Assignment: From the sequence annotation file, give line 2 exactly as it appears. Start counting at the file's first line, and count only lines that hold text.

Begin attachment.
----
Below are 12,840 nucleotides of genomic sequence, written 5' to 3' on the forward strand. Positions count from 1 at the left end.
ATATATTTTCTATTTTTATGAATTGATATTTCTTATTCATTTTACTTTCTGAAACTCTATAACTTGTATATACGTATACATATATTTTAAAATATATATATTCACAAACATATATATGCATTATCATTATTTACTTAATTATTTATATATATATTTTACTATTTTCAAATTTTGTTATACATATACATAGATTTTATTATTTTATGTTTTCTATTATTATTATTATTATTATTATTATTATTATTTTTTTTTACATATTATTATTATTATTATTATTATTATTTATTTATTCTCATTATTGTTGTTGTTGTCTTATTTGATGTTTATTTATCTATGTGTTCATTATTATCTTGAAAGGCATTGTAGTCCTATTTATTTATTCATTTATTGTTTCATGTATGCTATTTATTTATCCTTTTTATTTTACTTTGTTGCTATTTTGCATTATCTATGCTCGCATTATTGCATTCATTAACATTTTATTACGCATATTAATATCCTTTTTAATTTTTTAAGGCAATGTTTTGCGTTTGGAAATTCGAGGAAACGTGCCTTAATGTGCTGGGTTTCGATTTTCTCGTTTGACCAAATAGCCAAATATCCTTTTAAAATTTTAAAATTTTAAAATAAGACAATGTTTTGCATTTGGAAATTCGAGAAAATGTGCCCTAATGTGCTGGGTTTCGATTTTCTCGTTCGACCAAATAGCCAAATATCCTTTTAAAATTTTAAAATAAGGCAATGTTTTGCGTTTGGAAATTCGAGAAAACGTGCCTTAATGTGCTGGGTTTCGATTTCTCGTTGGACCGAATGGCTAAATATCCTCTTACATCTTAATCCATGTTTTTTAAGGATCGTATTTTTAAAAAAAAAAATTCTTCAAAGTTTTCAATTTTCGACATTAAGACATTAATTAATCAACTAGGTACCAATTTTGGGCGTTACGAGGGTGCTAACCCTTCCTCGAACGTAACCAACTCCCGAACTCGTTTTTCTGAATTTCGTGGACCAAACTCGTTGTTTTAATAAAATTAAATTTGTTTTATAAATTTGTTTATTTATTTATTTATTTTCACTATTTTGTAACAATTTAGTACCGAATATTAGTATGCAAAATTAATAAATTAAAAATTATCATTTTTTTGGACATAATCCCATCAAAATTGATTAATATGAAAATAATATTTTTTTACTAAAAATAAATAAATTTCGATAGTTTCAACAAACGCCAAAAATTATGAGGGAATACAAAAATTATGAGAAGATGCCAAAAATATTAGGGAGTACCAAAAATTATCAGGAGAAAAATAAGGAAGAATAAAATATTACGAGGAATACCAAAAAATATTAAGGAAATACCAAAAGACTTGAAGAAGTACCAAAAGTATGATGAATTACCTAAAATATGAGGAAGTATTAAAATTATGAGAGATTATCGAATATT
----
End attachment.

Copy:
ATATATTTTCTATTTTTATGAATTGATATTTCTTATTCATTTTACTTTCTGAAACTCTATAACTTGTATATACGTATACATATATTTTAAAATATATATATTCACAAACATATATATGCATTATCATTATTTACTTAATTATTTATATATATATTTTACTATTTTCAAATTTTGTTATACATATACATAGATTTTATTATTTTATGTTTTCTATTATTATTATTATTATTATTATTATTATTATTTTTTTTTACATATTATTATTATTATTATTATTATTATTTATTTATTCTCATTATTGTTGTTGTTGTCTTATTTGATGTTTATTTATCTATGTGTTCATTATTATCTTGAAAGGCATTGTAGTCCTATTTATTTATTCATTTATTGTTTCATGTATGCTATTTATTTATCCTTTTTATTTTACTTTGTTGCTATTTTGCATTATCTATGCTCGCATTATTGCATTCATTAACATTTTATTACGCATATTAATATCCTTTTTAATTTTTTAAGGCAATGTTTTGCGTTTGGAAATTCGAGGAAACGTGCCTTAATGTGCTGGGTTTCGATTTTCTCGTTTGACCAAATAGCCAAATATCCTTTTAAAATTTTAAAATTTTAAAATAAGACAATGTTTTGCATTTGGAAATTCGAGAAAATGTGCCCTAATGTGCTGGGTTTCGATTTTCTCGTTCGACCAAATAGCCAAATATCCTTTTAAAATTTTAAAATAAGGCAATGTTTTGCGTTTGGAAATTCGAGAAAACGTGCCTTAATGTGCTGGGTTTCGATTTCTCGTTGGACCGAATGGCTAAATATCCTCTTACATCTTAATCCATGTTTTTTAAGGATCGTATTTTTAAAAAAAAAAATTCTTCAAAGTTTTCAATTTTCGACATTAAGACATTAATTAATCAACTAGGTACCAATTTTGGGCGTTACGAGGGTGCTAACCCTTCCTCGAACGTAACCAACTCCCGAACTCGTTTTTCTGAATTTCGTGGACCAAACTCGTTGTTTTAATAAAATTAAATTTGTTTTATAAATTTGTTTATTTATTTATTTATTTTCACTATTTTGTAACAATTTAGTACCGAATATTAGTATGCAAAATTAATAAATTAAAAATTATCATTTTTTTGGACATAATCCCATCAAAATTGATTAATATGAAAATAATATTTTTTTACTAAAAATAAATAAATTTCGATAGTTTCAACAAACGCCAAAAATTATGAGGGAATACAAAAATTATGAGAAGATGCCAAAAATATTAGGGAGTACCAAAAATTATCAGGAGAAAAATAAGGAAGAATAAAATATTACGAGGAATACCAAAAAATATTAAGGAAATACCAAAAGACTTGAAGAAGTACCAAAAGTATGATGAATTACCTAAAATATGAGGAAGTATTAAAATTATGAGAGATTATCGAATATT